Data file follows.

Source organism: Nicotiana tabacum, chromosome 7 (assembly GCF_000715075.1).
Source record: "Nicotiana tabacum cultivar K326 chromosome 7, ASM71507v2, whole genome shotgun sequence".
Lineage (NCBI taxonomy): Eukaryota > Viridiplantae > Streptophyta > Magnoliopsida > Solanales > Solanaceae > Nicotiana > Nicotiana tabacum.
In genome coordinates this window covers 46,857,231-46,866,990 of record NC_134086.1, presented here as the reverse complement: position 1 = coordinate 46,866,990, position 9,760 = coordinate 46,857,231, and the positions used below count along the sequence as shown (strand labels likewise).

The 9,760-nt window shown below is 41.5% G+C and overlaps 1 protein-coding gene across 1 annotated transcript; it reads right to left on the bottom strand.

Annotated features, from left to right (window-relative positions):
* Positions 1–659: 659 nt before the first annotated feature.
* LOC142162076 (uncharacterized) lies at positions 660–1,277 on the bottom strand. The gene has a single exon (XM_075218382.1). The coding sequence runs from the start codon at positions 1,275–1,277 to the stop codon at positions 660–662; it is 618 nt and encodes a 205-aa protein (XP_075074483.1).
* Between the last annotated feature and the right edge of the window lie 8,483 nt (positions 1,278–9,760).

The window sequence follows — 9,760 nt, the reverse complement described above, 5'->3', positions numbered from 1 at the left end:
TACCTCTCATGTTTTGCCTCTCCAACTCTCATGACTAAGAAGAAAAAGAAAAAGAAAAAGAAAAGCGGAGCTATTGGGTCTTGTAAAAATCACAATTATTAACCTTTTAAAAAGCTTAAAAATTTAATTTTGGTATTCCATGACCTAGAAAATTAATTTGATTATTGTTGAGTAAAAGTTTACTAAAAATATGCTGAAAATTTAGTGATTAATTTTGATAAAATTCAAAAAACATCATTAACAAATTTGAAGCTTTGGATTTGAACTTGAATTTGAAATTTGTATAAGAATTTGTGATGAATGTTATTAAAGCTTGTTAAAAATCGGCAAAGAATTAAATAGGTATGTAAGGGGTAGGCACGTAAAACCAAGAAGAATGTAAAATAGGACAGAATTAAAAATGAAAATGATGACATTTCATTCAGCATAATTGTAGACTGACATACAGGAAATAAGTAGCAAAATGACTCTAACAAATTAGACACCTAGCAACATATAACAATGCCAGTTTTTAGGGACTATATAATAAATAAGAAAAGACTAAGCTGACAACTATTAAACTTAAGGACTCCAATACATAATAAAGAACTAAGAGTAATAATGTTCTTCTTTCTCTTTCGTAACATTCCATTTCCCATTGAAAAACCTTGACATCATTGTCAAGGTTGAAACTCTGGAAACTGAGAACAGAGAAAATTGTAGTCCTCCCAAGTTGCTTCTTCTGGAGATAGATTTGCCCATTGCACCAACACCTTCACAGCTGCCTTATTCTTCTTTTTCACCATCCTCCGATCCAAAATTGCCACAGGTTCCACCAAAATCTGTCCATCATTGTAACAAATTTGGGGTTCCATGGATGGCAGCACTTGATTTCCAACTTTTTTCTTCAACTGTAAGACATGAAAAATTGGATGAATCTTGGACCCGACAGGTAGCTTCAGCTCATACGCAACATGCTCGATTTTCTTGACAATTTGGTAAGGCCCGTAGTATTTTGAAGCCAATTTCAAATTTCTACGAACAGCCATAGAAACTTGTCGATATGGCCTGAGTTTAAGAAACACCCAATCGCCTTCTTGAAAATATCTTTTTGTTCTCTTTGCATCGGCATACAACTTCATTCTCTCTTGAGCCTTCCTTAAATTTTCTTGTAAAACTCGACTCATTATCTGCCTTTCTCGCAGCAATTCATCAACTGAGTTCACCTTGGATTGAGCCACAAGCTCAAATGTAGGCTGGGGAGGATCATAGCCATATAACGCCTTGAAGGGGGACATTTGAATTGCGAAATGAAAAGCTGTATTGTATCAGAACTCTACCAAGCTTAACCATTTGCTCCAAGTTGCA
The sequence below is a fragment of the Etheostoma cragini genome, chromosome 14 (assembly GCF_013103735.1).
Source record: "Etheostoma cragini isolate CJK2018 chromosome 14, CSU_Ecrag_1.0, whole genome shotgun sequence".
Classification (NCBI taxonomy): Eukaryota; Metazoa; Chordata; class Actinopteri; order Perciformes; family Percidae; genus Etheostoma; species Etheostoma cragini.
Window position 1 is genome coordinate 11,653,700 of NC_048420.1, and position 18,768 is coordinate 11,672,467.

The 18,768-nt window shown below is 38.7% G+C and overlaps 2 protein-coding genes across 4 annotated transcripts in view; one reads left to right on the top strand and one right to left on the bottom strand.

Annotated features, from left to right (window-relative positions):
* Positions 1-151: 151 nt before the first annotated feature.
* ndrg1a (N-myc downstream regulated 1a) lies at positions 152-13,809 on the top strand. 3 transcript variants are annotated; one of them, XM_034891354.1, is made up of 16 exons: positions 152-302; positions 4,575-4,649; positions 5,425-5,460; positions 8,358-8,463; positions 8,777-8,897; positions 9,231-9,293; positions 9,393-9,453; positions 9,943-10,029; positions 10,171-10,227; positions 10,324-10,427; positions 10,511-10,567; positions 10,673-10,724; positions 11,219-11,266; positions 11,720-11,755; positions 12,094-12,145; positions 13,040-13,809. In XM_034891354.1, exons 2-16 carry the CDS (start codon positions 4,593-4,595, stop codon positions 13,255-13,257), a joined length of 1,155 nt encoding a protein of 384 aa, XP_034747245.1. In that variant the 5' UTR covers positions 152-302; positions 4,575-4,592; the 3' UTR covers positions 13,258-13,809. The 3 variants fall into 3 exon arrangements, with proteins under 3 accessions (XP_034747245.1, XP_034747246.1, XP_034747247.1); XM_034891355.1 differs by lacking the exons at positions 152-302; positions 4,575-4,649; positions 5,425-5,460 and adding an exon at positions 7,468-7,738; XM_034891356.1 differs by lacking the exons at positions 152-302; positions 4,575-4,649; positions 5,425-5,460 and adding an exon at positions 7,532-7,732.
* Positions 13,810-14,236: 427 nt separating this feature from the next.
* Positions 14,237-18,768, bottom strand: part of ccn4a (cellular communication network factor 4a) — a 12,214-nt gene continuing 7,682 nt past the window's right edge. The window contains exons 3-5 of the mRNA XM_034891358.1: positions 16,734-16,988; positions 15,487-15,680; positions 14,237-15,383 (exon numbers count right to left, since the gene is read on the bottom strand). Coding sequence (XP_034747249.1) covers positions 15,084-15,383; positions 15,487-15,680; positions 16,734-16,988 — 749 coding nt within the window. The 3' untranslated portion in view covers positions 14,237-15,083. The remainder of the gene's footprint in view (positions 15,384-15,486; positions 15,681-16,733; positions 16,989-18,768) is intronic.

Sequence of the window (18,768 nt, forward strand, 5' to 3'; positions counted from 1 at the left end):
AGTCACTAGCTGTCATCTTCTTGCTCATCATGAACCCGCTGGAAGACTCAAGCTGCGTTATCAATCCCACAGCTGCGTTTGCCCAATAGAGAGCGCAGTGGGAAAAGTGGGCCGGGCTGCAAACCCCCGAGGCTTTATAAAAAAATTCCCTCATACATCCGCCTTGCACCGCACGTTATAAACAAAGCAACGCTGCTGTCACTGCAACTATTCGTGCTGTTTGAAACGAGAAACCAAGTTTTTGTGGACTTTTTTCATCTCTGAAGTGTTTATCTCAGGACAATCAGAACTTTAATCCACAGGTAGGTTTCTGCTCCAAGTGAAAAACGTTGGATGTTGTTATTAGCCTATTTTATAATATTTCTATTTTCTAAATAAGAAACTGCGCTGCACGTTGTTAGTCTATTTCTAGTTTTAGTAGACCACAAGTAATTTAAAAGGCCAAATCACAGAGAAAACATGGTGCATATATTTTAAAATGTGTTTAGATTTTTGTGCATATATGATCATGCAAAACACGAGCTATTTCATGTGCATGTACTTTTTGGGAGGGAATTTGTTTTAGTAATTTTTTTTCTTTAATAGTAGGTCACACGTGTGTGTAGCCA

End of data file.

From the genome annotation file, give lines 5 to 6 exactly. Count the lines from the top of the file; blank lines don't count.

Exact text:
The 9,760-nt window shown below is 41.5% G+C and overlaps 1 protein-coding gene across 1 annotated transcript; it reads right to left on the bottom strand.

Annotated features, from left to right (window-relative positions):